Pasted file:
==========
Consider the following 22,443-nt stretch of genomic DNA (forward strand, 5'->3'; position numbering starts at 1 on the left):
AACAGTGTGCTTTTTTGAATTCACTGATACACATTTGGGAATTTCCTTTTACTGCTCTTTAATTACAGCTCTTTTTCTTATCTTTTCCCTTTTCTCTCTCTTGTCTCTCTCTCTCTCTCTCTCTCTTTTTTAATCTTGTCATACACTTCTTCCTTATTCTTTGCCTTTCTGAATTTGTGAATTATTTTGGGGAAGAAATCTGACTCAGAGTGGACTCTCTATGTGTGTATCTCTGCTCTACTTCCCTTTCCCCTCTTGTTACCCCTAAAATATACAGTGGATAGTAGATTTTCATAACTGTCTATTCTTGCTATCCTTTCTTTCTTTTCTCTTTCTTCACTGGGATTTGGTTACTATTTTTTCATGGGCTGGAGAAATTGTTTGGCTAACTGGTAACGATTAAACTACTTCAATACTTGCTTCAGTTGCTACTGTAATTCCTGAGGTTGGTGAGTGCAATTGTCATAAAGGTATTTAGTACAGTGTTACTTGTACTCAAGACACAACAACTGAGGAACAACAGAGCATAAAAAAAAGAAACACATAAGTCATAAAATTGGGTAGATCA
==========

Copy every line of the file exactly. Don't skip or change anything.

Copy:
Consider the following 22,443-nt stretch of genomic DNA (forward strand, 5'->3'; position numbering starts at 1 on the left):
AACAGTGTGCTTTTTTGAATTCACTGATACACATTTGGGAATTTCCTTTTACTGCTCTTTAATTACAGCTCTTTTTCTTATCTTTTCCCTTTTCTCTCTCTTGTCTCTCTCTCTCTCTCTCTCTCTTTTTTAATCTTGTCATACACTTCTTCCTTATTCTTTGCCTTTCTGAATTTGTGAATTATTTTGGGGAAGAAATCTGACTCAGAGTGGACTCTCTATGTGTGTATCTCTGCTCTACTTCCCTTTCCCCTCTTGTTACCCCTAAAATATACAGTGGATAGTAGATTTTCATAACTGTCTATTCTTGCTATCCTTTCTTTCTTTTCTCTTTCTTCACTGGGATTTGGTTACTATTTTTTCATGGGCTGGAGAAATTGTTTGGCTAACTGGTAACGATTAAACTACTTCAATACTTGCTTCAGTTGCTACTGTAATTCCTGAGGTTGGTGAGTGCAATTGTCATAAAGGTATTTAGTACAGTGTTACTTGTACTCAAGACACAACAACTGAGGAACAACAGAGCATAAAAAAAAGAAACACATAAGTCATAAAATTGGGTAGATCA